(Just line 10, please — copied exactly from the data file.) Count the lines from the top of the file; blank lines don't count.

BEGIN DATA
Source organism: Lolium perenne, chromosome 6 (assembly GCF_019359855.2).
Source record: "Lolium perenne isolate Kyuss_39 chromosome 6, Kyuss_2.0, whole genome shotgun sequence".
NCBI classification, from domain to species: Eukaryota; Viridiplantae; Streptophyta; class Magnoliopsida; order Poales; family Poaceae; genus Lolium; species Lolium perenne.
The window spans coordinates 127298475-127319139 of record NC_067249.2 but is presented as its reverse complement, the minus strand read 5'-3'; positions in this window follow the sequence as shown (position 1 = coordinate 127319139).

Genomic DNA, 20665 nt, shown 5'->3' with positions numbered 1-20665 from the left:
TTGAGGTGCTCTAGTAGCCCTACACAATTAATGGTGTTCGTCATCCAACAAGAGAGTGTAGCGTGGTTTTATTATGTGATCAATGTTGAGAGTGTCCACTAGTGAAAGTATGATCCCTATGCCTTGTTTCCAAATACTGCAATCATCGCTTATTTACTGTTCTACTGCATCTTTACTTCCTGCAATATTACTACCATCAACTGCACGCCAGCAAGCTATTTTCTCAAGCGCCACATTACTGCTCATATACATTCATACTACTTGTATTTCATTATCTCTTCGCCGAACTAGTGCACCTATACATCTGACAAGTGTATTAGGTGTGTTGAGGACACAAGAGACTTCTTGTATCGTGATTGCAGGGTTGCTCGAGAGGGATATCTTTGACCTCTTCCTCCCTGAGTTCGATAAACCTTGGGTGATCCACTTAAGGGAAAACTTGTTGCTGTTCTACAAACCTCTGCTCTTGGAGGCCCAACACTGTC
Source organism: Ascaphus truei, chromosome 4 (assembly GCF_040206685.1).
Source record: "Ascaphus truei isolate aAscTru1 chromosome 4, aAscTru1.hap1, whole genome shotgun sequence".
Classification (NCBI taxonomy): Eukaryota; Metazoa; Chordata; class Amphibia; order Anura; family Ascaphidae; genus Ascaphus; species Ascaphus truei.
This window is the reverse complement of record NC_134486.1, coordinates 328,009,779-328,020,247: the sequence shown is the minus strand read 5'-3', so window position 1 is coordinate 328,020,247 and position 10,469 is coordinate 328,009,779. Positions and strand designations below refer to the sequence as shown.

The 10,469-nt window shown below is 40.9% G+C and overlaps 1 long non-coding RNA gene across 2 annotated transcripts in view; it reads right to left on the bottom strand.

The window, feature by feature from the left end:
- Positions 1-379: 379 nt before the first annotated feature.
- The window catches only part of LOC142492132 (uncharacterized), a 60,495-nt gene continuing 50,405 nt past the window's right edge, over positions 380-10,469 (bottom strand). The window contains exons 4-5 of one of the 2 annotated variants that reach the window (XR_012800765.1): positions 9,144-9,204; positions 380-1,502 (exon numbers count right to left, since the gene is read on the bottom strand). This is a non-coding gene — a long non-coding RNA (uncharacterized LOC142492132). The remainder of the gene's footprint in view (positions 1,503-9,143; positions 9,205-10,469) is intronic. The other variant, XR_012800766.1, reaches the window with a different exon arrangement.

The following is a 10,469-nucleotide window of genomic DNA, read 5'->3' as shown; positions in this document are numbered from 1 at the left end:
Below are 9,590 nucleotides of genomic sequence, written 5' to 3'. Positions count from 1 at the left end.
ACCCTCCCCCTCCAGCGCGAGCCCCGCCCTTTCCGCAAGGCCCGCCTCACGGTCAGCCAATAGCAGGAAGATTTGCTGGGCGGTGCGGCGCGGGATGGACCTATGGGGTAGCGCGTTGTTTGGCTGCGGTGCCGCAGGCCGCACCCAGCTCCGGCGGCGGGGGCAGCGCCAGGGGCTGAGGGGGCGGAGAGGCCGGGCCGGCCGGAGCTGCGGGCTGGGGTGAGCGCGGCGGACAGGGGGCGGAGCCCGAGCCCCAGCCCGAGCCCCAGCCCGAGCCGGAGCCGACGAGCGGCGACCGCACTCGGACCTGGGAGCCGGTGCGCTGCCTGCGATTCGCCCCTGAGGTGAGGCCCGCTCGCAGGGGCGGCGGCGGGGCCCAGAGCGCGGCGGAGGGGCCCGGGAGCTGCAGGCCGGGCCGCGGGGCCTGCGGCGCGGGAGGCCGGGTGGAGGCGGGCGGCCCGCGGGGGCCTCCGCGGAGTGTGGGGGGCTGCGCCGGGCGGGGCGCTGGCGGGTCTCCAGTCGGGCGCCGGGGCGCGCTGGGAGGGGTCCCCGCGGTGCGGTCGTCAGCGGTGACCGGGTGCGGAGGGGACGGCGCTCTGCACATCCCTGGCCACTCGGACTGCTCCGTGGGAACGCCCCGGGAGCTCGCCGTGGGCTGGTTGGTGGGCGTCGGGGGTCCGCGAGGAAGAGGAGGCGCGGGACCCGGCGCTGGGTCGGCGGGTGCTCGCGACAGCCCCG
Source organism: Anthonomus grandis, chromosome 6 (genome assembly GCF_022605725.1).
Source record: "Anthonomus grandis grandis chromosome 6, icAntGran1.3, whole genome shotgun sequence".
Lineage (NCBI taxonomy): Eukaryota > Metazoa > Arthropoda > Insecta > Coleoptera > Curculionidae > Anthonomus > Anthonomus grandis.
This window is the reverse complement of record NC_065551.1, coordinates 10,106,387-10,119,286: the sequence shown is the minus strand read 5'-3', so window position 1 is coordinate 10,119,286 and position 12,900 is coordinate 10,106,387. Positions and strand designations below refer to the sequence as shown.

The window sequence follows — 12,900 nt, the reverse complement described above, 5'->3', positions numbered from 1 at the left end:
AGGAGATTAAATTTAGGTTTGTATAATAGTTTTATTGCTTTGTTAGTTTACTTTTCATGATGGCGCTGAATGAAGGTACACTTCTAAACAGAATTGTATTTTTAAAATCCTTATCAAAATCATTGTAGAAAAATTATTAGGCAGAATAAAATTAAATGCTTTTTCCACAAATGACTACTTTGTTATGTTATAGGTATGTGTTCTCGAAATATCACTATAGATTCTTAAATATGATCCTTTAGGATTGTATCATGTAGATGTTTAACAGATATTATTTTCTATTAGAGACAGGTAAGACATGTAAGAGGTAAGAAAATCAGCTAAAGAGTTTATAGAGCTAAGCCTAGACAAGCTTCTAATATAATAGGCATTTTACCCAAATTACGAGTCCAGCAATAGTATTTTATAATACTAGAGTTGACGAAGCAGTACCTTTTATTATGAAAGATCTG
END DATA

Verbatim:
This window is the reverse complement of record NC_134486.1, coordinates 328,009,779-328,020,247: the sequence shown is the minus strand read 5'-3', so window position 1 is coordinate 328,020,247 and position 10,469 is coordinate 328,009,779. Positions and strand designations below refer to the sequence as shown.